• You’re not asking what search terms prospects are using. Have your CSR ask on every call, “And how did you find us today?” This is marketing research gold.

    2. The utility.If you can’t make these guys enemies, you’re way too nice. The rate shifts, profit gouging (real or perceived) and the assumption that all utility bills are going up, all the time, even while you sleep, are enough to make almost anyone say, “No more Mr. Nice Guy!”

    Showing an energy return on investment with higher-efficiency water heaters, for example, is a far more attractive way to “get back” at unstoppable rate hikes, rather than touting payback savings. Same with the “little leak” at the faucet. The longer you put it off, the more you overpay the utility, and then eventually you still have to replace it. Make the villain time and money, and you’ll get the sale. Next up …

    3. The competition.This is the easiest enemy of all to beat, but be careful. No naming names. You merely want general acceptance that “some plumbers” perform substandardly by making you wait too long, or don’t show up, or “seem” to disappear when there’s a warranty claim. All can agree here.

    Plus, you can remind prospects that many contractors don’t drug test. And some plumbing companies don’t invest in training, except to say, “Simon says fix burst pipe.”

    Others may confuse homeowners with specs and dollars, but you show prices upfront and explain what you’re doing. Guarantees separate you even further. Many ways to win here; notice again, I didn’t put “cheapen your prices” as one of them. It’s not.

    4. The “business as usual” approach.The norm ain’t good. Most customers get fiery-eyed at the customer service meltdown in all industries. Yet whenyoumake a point of full disclosure, online rankings, appointment reminders, courteous follow-up, sending newsletters and thank-you cards that are not just trying to sell something, it makes you astandoutin a sea of customer DIS-service.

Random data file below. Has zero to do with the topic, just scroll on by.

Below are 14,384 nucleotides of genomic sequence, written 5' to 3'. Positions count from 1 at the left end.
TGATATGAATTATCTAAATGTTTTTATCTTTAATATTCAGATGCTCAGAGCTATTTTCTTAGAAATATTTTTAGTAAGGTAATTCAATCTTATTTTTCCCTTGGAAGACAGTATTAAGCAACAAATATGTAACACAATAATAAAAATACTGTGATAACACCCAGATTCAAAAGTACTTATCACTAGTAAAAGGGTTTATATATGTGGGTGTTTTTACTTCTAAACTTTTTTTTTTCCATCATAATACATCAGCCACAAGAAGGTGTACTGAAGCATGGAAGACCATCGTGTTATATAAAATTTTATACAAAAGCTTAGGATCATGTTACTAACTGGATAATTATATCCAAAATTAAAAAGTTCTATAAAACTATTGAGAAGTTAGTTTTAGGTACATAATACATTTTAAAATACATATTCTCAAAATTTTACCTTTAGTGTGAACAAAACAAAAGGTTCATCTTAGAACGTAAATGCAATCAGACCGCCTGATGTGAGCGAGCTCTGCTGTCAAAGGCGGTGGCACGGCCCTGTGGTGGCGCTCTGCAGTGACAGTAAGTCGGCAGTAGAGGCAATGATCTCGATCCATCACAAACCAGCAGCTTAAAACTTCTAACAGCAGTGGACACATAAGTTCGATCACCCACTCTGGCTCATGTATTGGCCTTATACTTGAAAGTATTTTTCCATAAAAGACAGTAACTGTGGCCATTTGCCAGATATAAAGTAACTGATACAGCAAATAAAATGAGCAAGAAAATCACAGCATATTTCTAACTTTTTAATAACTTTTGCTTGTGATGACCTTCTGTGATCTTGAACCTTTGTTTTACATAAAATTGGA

Look, you’re not the norm; make that thoroughly obvious and appreciated.

    5. Yourself.Funny one to pick, but you’re different … remember?

    Sometimes plumbers may think their difference is that they care more, or train harder, or are more fair in their pricing. That’s fine, but if you don’t let customers know, you have only one person to blame if you lose a sale.

    Same goes for mistakes. It’s OK to be human. Be honest and occasionally mention that you overbought (reason for a good discount) or should’ve alerted customers to a price increase earlier. Or you found out a tech who was recently “de-hired” might not have done work to your standards and you are calling to make sure everything is OK.

    People greatly appreciate honesty and transparency, more today than ever. And they reward humanness, honesty and authenticity.

    So if you’re not “employing” enemies in your sales and marketing, you’re not illustrating the contrast all customers use when they buy. And that means your leads and sales are not as high as you’d like, which I’ll bet is an enemy you’d like to beat.